Jules Desbois showed an interest in subjects from Antiquity early in his career, presenting at the 1875 Salon a prize-winning Orpheus that was subsequently acquired by the French state. The subject and pose were not strikingly original, but the figure’s elegance and undeniable artistry brought Desbois a degree of acclaim. From the mid-1880s, he worked under Auguste Rodin, whose influence led Desbois to turn away from a traditionalist style, though his subjects remained somewhat conventional. He expressed his new sense of creative freedom in the decorative arts, producing statuettes like this Salome.
Here, Desbois captures Salome’s dark powers of seduction. The Biblical Jewish princess rose to unprecedented prominence in the latter half of the nineteenth century and the early twentieth in the writings of Gustave Flaubert and Oscar Wilde, the music of Jules Massenet and Richard Strauss, and the paintings of Gustave Moreau. After dancing for Herod at a feast, Salome demanded the head of John the Baptist on a platter. Desbois translates the cruelty of the narrative in the violence and brutality of her dance. The lascivious pose, an overt appeal to male desire, is tempered by the closed thighs hidden by her veil and the base that almost seems too narrow for a statuette that threatens to topple over. The work is a masterpiece of elegance, gesturing to Antiquity in the treatment of the clingy folds of fabric and to mannerism in the dynamic, twisting pose reminiscent of Giambologna.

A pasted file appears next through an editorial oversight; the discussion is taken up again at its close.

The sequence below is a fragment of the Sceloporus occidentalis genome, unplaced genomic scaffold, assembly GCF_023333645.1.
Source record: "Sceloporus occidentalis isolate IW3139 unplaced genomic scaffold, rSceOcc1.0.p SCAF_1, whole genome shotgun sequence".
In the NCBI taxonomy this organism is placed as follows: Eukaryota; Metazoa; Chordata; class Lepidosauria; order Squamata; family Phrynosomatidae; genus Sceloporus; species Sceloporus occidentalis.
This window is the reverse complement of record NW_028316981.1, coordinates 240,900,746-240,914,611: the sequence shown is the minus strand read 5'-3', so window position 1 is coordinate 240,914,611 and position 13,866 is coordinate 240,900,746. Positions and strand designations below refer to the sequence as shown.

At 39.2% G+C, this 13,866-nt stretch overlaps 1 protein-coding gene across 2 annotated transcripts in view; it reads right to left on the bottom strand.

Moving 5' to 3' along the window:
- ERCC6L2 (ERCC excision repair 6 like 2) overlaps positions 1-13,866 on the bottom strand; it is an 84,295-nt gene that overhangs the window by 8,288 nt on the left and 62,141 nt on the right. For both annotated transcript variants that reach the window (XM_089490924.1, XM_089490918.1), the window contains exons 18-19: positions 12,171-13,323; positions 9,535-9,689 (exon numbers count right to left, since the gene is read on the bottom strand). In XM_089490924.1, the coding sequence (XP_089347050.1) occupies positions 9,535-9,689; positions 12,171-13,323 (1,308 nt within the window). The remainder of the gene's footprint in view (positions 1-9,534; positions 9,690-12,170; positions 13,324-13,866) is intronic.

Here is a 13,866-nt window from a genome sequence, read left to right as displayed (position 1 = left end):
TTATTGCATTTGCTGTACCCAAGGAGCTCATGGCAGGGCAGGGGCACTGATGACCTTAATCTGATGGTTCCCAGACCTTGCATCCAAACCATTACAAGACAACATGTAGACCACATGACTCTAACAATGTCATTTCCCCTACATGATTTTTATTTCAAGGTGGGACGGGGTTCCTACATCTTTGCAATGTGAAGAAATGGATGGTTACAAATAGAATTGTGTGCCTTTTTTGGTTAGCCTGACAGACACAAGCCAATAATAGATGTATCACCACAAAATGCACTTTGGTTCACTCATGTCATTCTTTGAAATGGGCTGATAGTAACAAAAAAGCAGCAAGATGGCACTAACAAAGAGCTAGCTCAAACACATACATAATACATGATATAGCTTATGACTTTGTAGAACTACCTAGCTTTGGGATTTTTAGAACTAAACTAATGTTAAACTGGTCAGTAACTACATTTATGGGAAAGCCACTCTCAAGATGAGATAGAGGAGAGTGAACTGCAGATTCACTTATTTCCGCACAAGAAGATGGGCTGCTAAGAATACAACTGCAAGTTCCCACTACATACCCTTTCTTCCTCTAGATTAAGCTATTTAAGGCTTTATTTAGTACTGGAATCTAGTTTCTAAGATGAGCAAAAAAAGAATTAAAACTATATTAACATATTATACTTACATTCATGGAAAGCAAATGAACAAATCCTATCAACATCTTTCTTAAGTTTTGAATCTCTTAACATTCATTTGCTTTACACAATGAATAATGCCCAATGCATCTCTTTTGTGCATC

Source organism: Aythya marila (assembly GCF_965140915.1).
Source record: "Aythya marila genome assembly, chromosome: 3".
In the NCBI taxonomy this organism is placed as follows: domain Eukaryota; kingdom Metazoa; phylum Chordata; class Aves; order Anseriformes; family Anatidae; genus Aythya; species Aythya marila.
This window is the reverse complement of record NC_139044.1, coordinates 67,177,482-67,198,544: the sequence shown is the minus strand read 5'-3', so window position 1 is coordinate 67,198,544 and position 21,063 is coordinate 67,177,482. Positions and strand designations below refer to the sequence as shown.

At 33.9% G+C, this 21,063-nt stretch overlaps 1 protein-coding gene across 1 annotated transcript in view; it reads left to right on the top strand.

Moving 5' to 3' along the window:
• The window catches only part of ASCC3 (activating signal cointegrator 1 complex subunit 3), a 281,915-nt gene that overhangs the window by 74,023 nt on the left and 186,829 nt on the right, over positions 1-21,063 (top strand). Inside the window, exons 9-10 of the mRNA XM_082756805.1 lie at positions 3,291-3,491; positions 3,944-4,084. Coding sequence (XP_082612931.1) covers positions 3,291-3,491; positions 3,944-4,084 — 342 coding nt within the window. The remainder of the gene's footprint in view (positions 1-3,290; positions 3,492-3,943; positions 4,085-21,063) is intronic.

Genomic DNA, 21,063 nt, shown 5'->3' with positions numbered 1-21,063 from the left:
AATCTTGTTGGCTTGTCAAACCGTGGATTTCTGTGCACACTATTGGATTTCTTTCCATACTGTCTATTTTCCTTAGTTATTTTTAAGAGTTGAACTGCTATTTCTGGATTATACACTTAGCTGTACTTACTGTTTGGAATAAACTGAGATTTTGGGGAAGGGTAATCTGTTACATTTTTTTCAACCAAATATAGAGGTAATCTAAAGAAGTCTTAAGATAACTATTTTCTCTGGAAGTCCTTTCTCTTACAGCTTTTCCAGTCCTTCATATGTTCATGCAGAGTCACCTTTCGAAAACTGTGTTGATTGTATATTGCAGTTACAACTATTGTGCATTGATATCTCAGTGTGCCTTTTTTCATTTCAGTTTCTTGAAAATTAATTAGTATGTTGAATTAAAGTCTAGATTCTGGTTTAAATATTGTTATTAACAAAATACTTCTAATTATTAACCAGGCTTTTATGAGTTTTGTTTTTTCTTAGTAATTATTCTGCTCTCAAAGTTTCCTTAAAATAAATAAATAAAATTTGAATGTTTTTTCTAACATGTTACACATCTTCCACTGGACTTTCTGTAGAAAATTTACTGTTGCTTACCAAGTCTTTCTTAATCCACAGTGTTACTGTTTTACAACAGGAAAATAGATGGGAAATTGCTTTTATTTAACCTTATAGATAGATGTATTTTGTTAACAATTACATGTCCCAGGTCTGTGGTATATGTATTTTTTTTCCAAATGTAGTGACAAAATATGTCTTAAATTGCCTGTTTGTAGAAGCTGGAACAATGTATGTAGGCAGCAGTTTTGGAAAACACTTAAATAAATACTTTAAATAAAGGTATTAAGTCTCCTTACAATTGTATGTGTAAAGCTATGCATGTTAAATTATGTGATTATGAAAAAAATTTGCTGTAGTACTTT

Desbois was to return to similarly twisted poses in a number of clothed and nude female statuettes with Art Nouveau overtones. These later renderings of Phryne and Sappho are boldly sensuous, typical of early-twentieth-century aesthetic tastes.
Edwige Métivier (eds.), Desbois Danse : 1892-1912, exh. cat. Parçay-les-Pins, Musée Jules Desbois, 2011.
Anne Pingeot et Antoinette Le Normand-Romain, Catalogue sommaire illustré des sculptures, Musée d’Orsay, Paris, RMN, 1986.
Véronique Wiesinger, « Jules Desbois (1851-1935), sculpteur de talent ou imitateur de Rodin ? », Bulletin de la Société de l’Histoire de l’Art Français, 1985, p. 315-330.